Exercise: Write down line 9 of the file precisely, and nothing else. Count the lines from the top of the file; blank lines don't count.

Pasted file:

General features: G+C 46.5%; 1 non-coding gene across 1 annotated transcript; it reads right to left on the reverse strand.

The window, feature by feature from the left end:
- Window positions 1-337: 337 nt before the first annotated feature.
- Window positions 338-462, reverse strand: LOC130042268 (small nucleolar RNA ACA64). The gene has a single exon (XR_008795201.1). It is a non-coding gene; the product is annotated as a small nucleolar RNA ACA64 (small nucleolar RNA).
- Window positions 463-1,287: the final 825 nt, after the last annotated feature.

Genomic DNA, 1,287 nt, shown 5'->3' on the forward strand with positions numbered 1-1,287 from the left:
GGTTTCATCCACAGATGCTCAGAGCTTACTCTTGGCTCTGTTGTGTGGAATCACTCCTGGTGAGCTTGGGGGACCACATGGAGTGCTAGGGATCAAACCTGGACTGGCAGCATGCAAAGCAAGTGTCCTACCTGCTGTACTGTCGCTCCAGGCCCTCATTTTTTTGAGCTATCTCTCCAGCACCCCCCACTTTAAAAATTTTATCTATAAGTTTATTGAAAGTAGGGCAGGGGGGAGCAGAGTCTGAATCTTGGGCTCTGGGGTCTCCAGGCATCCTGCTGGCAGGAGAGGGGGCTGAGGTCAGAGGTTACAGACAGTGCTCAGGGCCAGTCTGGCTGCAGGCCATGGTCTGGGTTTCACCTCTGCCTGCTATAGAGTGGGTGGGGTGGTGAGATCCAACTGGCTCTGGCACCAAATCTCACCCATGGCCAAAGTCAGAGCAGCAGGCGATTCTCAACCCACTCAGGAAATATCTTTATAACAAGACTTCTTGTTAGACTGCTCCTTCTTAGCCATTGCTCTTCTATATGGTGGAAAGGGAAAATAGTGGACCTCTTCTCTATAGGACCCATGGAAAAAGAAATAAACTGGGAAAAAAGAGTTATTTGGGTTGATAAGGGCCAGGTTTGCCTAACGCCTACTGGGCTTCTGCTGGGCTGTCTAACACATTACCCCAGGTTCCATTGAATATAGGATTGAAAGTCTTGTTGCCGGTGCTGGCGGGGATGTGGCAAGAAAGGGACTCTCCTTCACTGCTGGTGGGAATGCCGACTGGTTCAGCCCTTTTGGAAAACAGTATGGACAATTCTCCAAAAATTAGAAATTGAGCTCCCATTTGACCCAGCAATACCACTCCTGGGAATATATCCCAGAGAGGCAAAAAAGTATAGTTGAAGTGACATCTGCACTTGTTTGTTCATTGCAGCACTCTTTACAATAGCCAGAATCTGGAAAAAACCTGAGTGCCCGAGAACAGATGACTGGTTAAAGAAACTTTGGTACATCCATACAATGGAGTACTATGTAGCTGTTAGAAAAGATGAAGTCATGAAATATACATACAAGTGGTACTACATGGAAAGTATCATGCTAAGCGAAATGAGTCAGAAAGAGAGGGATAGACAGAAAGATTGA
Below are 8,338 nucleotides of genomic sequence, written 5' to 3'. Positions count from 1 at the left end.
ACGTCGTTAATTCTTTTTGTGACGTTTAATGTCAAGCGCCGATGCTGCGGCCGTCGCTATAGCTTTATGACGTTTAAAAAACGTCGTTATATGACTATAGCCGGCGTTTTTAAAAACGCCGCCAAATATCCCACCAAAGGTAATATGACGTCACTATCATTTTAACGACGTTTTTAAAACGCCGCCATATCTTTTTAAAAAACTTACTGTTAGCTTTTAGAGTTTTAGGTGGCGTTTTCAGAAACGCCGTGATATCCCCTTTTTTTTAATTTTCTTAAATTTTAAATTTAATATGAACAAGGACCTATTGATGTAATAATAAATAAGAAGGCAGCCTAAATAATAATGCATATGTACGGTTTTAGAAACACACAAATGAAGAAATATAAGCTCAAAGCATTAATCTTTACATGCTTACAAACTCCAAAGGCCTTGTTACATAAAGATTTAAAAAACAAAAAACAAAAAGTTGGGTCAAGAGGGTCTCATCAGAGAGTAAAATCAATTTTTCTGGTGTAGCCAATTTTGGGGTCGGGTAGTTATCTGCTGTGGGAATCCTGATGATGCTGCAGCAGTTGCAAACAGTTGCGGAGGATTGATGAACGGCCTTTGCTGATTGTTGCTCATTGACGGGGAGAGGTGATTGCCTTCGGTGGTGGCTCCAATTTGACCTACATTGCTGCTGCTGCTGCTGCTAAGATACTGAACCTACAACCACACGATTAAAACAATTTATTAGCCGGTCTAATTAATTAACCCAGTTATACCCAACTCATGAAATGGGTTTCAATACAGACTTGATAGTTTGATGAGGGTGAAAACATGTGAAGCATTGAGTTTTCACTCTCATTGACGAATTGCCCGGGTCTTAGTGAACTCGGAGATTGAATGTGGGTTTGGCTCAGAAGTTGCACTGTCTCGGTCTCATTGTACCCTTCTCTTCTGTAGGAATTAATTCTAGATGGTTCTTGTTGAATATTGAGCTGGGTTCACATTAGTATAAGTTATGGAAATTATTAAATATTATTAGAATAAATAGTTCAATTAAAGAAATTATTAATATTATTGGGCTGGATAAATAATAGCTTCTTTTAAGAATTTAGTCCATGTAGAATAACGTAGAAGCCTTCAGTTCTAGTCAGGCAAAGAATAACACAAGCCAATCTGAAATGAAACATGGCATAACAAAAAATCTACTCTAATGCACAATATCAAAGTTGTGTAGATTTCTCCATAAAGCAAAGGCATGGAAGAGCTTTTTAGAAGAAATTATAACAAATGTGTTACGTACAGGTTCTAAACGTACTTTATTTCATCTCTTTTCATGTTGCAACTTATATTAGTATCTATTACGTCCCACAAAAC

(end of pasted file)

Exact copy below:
ACGTCGTTAATTCTTTTTGTGACGTTTAATGTCAAGCGCCGATGCTGCGGCCGTCGCTATAGCTTTATGACGTTTAAAAAACGTCGTTATATGACTATAGCCGGCGTTTTTAAAAACGCCGCCAAATATCCCACCAAAGGTAATATGACGTCACTATCATTTTAACGACGTTTTTAAAACGCCGCCATATCTTTTTAAAAAACTTACTGTTAGCTTTTAGAGTTTTAGGTGGCGTTTTCAGAAACGCCGTGATATCCCCTTTTTTTTAATTTTCTTAAATTTTAAATTTAATATGAACAAGGACCTATTGATGTAATAATAAATAAGAAGGCAGCCTAAATAATAATGCATATGTACGGTTTTAGAAACACACAAATGAAGAAATATAAGCTCAAAGCATTAATCTTTACATGCTTACAAACTCCAAAGGCCTTGTTACATAAAGATTTAAAAAACAAAAAACAAAAAGTTGGGTCAAGAGGGTCTCATCAGAGAGTAAAATCAATTTTTCTGGTGTAGCCAATTTTGGGGTCGGGTAGTTATCTGCTGTGGGAATCCTGATGATGCTGCAGCAGTTGCAAACAGTTGCGGAGGATTGATGAACGGCCTTTGCTGATTGTTGCTCATTGACGGGGAGAGGTGATTGCCTTCGGTGGTGGCTCCAATTTGACCTACATTGCTGCTGCTGCTGCTGCTAAGATACTGAACCTACAACCACACGATTAAAACAATTTATTAGCCGGTCTAATTAATTAACCCAGTTATACCCAACTCATGAAATGGGTTTCAATACAGACTTGATAGTTTGATGAGGGTGAAAACATGTGAAGCATTGAGTTTTCACTCTCATTGACGAATTGCCCGGGTCTTAGTGAACTCGGAGATTGAATGTGGGTTTGGCTCAGAAGTTGCACTGTCTCGGTCTCATTGTACCCTTCTCTTCTGTAGGAATTAATTCTAGATGGTTCTTGTTGAATATTGAGCTGGGTTCACATTAGTATAAGTTATGGAAATTATTAAATATTATTAGAATAAATAGTTCAATTAAAGAAATTATTAATATTATTGGGCTGGATAAATAATAGCTTCTTTTAAGAATTTAGTCCATGTAGAATAACGTAGAAGCCTTCAGTTCTAGTCAGGCAAAGAATAACACAAGCCAATCTGAAATGAAACATGGCATAACAAAAAATCTACTCTAATGCACAATATCAAAGTTGTGTAGATTTCTCCATAAAGCAAAGGCATGGAAGAGCTTTTTAGAAGAAATTATAACAAATGTGTTACGTACAGGTTCTAAACGTACTTTATTTCATCTCTTTTCATGTTGCAACTTATATTAGTATCTATTACGTCCCACAAAAC